A focused discussion on standards development from a UK, EU and International perspective, highlighted the need to improved UK representation at European level, through the work of the CEN CENELEC Smart Grid Co-ordination group, who were commended for their work in developing the First Set of Standards. It was recognized that the industry face resourcing challenges in ensuring UK representation on EU and international standards committees. There is a need to draw in expertise from industry and channel this through the standards process; this is especially so given the considerable work through LCNF which will generate important outputs to inform European standards. The industry will work with BSI to discuss how best to take this forward through the relevant committees.

David Spillett, Engineering Policy and Standards Manager from the Energy Networks Association stated “We need to avoid gold plated standards but develop cost effective standards fit for purpose”. Laurence Carpanini, Director of Smart Metering and Smart Grids at IBM UK Ltd, added in the final remarks that, “Setting standards for smart grids is a complex task; there are already a huge number of standards; what we need is a set of simple frameworks in place which will allow the market to develop and continue to innovate”.

Coming across throughout the day was the emphasis on the role that the consumer, both domestic and commercial, will play in developing a smart grid. Dora Guzeleva, Head of Distribution Policy at Ofegm, stated the “consumer is instrumental to Smart Grids, the benefits from LCNF and the new innovation stimulus in ED1 will need to flow to the consumer”. Lawrence Slade from Energy UK added that the industry is in a good place to step change consumer engagement with the establishment of the Central Delivery Body to support smart metering from July.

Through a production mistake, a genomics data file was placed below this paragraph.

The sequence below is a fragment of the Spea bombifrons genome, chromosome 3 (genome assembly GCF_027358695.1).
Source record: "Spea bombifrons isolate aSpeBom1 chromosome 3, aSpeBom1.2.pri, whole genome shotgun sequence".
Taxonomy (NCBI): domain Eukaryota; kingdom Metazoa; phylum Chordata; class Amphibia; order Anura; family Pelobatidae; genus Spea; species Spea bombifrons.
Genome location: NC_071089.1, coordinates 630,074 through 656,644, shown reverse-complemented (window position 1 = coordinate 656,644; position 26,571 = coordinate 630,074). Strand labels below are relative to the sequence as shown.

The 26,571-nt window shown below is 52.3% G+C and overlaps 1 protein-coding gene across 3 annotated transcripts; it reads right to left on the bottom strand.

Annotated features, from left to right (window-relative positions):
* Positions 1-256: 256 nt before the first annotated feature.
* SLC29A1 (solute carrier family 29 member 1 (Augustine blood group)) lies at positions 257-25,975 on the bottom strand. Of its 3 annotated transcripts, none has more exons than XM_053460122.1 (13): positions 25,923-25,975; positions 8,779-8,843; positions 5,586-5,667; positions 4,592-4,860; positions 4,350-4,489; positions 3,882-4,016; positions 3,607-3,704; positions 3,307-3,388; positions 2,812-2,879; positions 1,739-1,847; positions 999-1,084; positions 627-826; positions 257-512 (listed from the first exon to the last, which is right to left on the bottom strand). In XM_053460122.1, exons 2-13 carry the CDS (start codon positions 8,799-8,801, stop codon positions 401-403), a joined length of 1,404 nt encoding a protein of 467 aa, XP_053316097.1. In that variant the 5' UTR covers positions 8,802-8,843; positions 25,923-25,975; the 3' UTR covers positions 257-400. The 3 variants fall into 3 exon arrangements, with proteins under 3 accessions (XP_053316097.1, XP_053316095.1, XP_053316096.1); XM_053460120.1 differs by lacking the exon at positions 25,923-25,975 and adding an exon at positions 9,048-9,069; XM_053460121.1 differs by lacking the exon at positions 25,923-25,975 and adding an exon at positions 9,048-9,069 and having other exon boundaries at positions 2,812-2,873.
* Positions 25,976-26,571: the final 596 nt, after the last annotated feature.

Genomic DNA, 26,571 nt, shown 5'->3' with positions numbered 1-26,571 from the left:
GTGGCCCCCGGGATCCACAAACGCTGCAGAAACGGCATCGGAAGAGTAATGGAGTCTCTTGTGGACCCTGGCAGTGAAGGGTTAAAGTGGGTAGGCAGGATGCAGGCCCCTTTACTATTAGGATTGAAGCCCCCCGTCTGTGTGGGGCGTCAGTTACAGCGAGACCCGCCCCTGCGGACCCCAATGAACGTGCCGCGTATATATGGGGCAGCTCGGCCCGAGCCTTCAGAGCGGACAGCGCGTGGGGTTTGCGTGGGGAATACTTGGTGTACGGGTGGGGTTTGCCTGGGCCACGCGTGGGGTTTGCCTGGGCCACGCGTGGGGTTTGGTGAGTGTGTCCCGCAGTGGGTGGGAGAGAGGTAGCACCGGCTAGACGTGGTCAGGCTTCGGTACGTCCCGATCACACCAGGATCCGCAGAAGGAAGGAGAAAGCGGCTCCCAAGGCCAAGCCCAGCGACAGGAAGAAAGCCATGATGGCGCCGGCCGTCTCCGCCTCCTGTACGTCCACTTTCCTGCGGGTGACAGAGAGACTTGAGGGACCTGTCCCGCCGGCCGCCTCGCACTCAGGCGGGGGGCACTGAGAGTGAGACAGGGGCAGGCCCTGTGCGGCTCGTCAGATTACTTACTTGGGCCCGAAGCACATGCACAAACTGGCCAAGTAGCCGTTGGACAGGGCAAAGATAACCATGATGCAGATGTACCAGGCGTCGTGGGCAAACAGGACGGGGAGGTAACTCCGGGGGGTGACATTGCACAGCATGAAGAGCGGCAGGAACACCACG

Harriet Bulkeley, professor of Geography, Durham University, highlighted the work of the customer led network revolution, a successful LCNF project which looks at the customer role and engagement process. Harriet highlighted that if we are to realize the consumer benefits of smart grids we will need to rethink the way we, the industry, engage with customers, developing new relationships with network operators and other future service providers in the industry, as the market structure evolves to provide demand side services for domestic customers.

Howard Porter, CEO at BEAMA, added to this in demonstrating the role smart meter rollout will play in providing the first step in developing a domestic market for smart grids and demand side response.  Smart Meters are viewed as an enabling technology for smart grids and can facilitate more advanced demand side services. BEAMA have been doing a lot of work in addressing the functionality of ‘smart homes’ and how the mandated smart meter will fit into a more sophisticated domestic energy system, allowing automation and control across a wide range of low carbon technologies. Howard Porter told delegates that, “The development of the Consumer Access Device will be critical to ensuring more advanced capabilities for demand side services in the home,” Providing communication with low carbon technologies and the home area network, this will be key to the interoperability of low carbon technologies.

Lawrence Slade from Energy UK highlighted the importance of events like the Smart Grid forum to encourage “co-operation across the industry”. “Building the smart grid is going to require all parties, from government and industry, to work closely together to avoid delays and ensure effective consumer engagement”.

This article is part of a post-event round up authored by the various parties involved in the event.